A prisoner, however, retains only those First Amendment freedoms which are “not inconsistent
with his status as a prisoner or with legitimate penological objectives of the corrections system .”
Martin, 803 F.2d at 240 n.7 (quoting Pell, 417 U.S. 817, 822 (1974); see also Turner v. Safley,
482 U.S. 78 (1987). Incoming mail has long been recognized to pose a greater threat to prison
order and security than outgoing mail. Thornburgh v. Abbott, 490 U.S. 401 (1989); Turner, 482
U.S. at 78. And the possibility that incoming mail might introduce contraband into the prison is so
obvious that courts have routinely upheld the right of prison officials to inspect incoming mail for
contraband despite First Amendment free speech protection. See, e.g., Wolff v. McDonnell, 418
U.S. 539, 574–76 (1974).
Given Plaintiff’s allegations, the Court concludes that he has set forth a plausible First
Amendment claim against Defendants Kecalovic and Van Beek. As noted above, Defendant
Kecalovic is the mail room employee who issued the numerous notices of rejection to Plaintiff,
and Defendant Van Beek is the hearings officer who upheld the rejection of the magazines.
Moreover, Plaintiff has alleged that Defendant Card, as the Facility Manager, twice indicated that
the Goat magazines were not to be allowed in the facility. (ECF No. 1, PageID.6.)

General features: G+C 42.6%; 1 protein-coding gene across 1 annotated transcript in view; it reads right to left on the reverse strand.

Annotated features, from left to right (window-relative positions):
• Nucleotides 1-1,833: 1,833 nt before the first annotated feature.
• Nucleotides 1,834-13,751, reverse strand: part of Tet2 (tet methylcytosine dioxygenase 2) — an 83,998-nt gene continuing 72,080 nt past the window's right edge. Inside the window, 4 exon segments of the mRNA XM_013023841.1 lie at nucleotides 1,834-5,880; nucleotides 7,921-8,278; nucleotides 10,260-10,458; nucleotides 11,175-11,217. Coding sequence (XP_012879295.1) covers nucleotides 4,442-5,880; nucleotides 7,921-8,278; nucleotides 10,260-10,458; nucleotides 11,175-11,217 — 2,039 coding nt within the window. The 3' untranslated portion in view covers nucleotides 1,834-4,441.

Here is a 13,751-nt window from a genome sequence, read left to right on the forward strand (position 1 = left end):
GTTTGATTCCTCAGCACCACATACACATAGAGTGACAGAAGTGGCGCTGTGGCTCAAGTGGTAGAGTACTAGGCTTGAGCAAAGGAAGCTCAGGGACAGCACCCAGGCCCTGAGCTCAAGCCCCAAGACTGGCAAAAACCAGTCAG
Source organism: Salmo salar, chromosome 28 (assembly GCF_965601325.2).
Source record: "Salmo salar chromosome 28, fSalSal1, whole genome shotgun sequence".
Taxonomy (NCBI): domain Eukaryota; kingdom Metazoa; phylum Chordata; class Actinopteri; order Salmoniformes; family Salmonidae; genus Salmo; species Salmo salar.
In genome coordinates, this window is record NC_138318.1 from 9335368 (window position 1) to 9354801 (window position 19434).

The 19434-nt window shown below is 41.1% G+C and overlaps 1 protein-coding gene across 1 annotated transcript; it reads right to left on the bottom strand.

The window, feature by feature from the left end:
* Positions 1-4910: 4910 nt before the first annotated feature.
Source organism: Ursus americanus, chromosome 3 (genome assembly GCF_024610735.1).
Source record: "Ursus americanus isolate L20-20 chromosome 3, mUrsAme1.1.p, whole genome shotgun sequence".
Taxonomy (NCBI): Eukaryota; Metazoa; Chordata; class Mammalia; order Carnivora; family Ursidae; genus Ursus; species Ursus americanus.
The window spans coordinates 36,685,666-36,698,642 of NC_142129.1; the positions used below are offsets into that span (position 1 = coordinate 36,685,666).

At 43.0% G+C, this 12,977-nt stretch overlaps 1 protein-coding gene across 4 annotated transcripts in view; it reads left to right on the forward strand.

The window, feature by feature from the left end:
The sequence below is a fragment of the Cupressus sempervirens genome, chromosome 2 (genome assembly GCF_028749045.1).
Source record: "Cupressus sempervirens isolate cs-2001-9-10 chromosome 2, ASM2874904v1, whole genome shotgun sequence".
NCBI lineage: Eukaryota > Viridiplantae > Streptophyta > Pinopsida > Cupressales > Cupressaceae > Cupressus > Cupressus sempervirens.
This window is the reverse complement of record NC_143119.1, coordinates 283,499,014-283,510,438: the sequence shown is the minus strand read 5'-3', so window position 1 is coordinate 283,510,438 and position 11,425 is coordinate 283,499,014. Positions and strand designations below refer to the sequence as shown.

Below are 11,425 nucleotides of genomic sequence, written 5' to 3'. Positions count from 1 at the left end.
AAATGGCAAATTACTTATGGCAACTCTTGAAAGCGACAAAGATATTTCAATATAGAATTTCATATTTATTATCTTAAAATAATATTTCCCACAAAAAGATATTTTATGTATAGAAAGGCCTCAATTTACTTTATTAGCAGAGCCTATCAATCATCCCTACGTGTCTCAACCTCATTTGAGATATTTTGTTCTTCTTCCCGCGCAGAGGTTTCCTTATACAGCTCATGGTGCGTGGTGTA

Plaintiff also suggests that Defendants Killough, an administrative assistant at the Central
Office and Defendant Card, the MTU Facility Manager, indicated that the magazines were not to
be allowed in the facility. (Id.) Defendant Killough, however, is an administrative assistant at the
Central Office. As set forth above, the CFA Deputy Director, who is currently Defendant Bush,
has the ultimate say as to whether a publication violates policy. See MDOC Policy Directive
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05.03.118, ¶ BBB. Moreover, the Warden of the facility, who is currently Defendant Braman,
makes the final decision regarding pictorial content of publications. Id., ¶ AAA. Given the policy
and Plaintiff’s allegations, the Court infers that Defendants Bush and Braman made the final
decision regarding the magazines, and that Defendants Killough and Card were merely responsible
for passing those decisions on. Accordingly, while the Court will dismiss Plaintiff’s First
Amendment claim against Defendants Killough and Card, Plaintiff’s First Amendment claim
against Defendants Bush and Braman may proceed.
Having conducted the review required by the Prison Litigation Reform Act, the Court
determines that Defendants Washington, Killough, Card, and Lake will be dismissed for failure to
state a claim, under 28 U.S.C. § 1915A(b), and 42 U.S.C. § 1997e(c). The Court will also dismiss,
for failure to state a claim, Plaintiff’s Fourteenth Amendment due process claims against the
remaining Defendants. Plaintiff’s First Amendment claims against Defendants Bush, Braman,
Kecalovic, and Van Beek remain in the case.
An order consistent with this opinion will be entered.
May 10, 2022
/s/ Hala Y. Jarbou
HALA Y. JARBOU
UNITED STATES DISTRICT JUDGE